Hendrik Frans Schaefels was the son of Hendrik Raphael Schaefels, a decorative painter working in a Neo-Classical style and a teacher of decorative design at the Antwerp Academy. His older brother Lucas Victor Schaefels (1824-1885) became a successful still life painter and draughtsman and a teacher at the Antwerp Academy.
Hendrik Frans Schaefels began as a student at the Antwerp Academy of landscape painter Jan Baptiste de Jonghe and landscape and marine painter Jacob Jacobs. After leaving the Academy he worked between his 15th and 17th year at the studio of Jan Michiel Ruyten, a painter of cityscapes, Ruyten's work would leave an important mark on Schaefels' own cityscapes. A seascape by Schaefel was accepted at the tri-annual salon of Antwerp when the artist was only 17 years old.
Schaefels spent his entire career in Antwerp. He was friends with leading Antwerp artists and intellectuals such as Hendrik Conscience, Jan Lambrecht Domien Sleeckx, Max Rooses, Frans Van Kuyck and Peter Benoit. Schaefels was a member of the association 'Artibus Patriae', which was founded in 1865 with the goal of supporting new acquisitions by the museums in Antwerp. He was for a time engaged in local politics for the Catholic Party. From 1869 to 1872 he had a seat on the Antwerp city council where he represented the interests of artists and art promotion in general.
Hendrik Frans Schaefels worked in many genres including history paintings, seascapes, genre paintings, landscapes with figures and cityscapes. His early work, which was influenced by Jan Michiel Ruyten, consisted mainly of cityscapes of Antwerp and genre scenes. He is now principally known for his seascapes often representing historical events such as sea battles and for his cityscapes of Antwerp.
Belgium was in the grip of Romantic art at the time Schaefels started out on his artistic career. Belgian Romantic painters such as Gustaar Wappers (1803-1874), Nicaise de Keyser (1813- 1887), Edouard Hamman (1819-1888) and Gallait Louis (1810-1887) gained international success with their history paintings. These usually depicted glorious or famous events in the history of what became the state of Belgium, which had only recently been established as an independent country in 1830. Such historic themes were the favorite subjects of artists working in the years from 1830 to 1850.
Hendrik Frans Schaefels combined in his work this tradition of history painting and marine art. He excelled in his dramatic portrayals of naval battles and other historical events that took place at sea such as the Battle of Trafalgar, episodes from the wars between England and the Dutch Republic. His large compositions, with sizes varying from 2 to 9 meters long, often showed a pseudo-Baroque design. Schaefels painted both compositions depicting an entire naval battle as well as more anecdotal episodes depicting the action on the deck of a single warship such as in the Death of Nelson. For his naval battles he relied on historical literature and printed materials.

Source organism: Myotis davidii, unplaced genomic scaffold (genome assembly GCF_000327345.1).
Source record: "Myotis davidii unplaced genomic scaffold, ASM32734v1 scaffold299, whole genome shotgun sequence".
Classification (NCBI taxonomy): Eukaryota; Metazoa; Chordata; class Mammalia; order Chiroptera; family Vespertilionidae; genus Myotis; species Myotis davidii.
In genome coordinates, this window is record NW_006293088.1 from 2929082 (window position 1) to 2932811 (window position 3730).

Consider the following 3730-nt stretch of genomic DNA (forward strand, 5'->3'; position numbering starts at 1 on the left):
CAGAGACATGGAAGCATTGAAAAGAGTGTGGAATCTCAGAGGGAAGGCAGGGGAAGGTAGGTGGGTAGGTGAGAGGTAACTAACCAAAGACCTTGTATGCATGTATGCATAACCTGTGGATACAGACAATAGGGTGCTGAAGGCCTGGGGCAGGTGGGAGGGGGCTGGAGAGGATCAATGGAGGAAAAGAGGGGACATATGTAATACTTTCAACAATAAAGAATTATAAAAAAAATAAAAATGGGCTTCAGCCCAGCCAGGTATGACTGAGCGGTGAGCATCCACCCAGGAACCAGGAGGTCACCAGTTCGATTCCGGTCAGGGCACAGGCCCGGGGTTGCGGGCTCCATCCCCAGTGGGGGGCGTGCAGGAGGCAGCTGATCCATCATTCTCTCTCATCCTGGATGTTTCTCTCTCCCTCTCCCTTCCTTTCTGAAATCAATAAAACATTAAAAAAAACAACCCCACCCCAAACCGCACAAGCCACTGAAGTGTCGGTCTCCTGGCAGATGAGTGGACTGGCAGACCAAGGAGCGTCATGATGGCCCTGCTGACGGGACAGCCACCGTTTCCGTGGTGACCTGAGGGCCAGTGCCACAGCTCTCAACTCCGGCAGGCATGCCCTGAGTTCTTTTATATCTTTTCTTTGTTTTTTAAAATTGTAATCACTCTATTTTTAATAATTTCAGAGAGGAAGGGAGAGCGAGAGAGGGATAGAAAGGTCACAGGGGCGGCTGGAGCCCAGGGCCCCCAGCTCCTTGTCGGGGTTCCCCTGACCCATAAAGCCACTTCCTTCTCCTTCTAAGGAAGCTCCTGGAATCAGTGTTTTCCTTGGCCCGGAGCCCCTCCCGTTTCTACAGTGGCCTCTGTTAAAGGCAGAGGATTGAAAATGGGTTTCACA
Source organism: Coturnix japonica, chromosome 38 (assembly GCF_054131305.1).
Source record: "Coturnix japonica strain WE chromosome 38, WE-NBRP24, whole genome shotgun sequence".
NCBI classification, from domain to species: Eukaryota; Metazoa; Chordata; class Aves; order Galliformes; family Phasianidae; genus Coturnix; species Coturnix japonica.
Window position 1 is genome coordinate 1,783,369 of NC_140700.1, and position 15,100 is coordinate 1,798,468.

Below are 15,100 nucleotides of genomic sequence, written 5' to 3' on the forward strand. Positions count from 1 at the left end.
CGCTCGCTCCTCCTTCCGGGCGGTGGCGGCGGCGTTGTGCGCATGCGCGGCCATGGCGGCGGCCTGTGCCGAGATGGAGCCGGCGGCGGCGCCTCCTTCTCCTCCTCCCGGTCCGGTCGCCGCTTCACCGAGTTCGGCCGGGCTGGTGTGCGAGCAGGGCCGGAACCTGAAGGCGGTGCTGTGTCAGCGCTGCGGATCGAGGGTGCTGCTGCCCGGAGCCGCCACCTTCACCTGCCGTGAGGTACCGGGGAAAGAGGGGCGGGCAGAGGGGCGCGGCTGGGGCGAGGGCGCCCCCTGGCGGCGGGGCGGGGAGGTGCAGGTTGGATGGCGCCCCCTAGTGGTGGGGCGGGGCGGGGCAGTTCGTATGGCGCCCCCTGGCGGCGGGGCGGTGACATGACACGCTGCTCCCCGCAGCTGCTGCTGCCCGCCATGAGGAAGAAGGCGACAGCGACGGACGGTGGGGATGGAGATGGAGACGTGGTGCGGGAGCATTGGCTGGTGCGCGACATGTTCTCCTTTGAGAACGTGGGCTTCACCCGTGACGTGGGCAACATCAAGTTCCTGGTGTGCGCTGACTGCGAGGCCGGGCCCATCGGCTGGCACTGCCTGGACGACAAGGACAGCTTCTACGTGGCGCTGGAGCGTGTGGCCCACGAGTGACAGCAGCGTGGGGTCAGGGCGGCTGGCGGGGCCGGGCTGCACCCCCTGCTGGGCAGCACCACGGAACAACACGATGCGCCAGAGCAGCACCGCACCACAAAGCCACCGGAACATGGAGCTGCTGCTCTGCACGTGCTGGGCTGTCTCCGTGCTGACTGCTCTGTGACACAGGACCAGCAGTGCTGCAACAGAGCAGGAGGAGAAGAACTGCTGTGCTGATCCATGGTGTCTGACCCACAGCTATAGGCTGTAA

Schaefels also painted more recent and peaceful marine events such as the Queen Victoria on board the Royal Yacht, which depicts the 1843 visit of Ostend by Queen Victoria with her husband Prince Albert.
Hendrik Frans Schaefels painted many views of the city of Antwerp which provide important documentary evidence on the city in the 19th century. These works showed the influence of his master Jan Michiel Ruyten. Like other Belgian Romantic painters such as Henri Leys and Nicaise De Keyser he drew inspiration from Goethe's Faust as seen in his Scene from Goethe's Faust (1863, auctioned at Dorotheum on 15 February 2011 in Vienna, lot 31). An interesting composition painted by Schaefels twice is The grave of Rubens and his family upon its opening in 1855. The composition shows Rubens' opened grave lit by candles and is thus at the same time a document of the event as well as an expression of Schaefels' Romantic veneration for the great Antwerp master Rubens.
Schaefles also painted in his early career a number of genre scenes such as Admiring the newborn (1857, auctioned at Christie's on 19 - 20 September 2006 in Amsterdam, lot 204).
Hendrik Frans Schaefels was in demand as a book illustrator and provided illustrations to various contemporary publications. He illustrated the 1854 collection of short stories entitled 'Dorpsverhalen' ("Village stories') by Flemish writer Jan Renier Snieders and was one of the illustrators of the novel 'De gasthuisnon: een verhael uit onzen tyd' ('The hospital nun: a story of our time') by August Snieders.
He was one of various Belgian graphic artists such as Adolf Dillens and Félicien Rops who provided illustrations to the second edition of 'The Legend of Thyl Ulenspiegel and Lamme Goedzak' published in Paris in 1869.
Hendrik Frans Schaefels made many drawings which served as studies for his paintings. He spent much of his time outdoors drawing the ships and activities in the port of Antwerp and houses and people in the streets of Antwerp. His drawings are careful and picturesque. His drawings include studies of all types of ships, cutters, shock cherry, clubs, people on the docks, the wharf, the dockyards and the first steamships such as the 'British Queen' and 'Baron Osy'. The drawings and the notes that Schaefels added to his drawings provide historical information on maritime and river transport of the time. A selection of his drawings are in the collection of the Plantin-Moretus Museum in Antwerp.
Schaefels was an avid engraver and his prints depict the same subjects as his drawings and are executed in a loose style.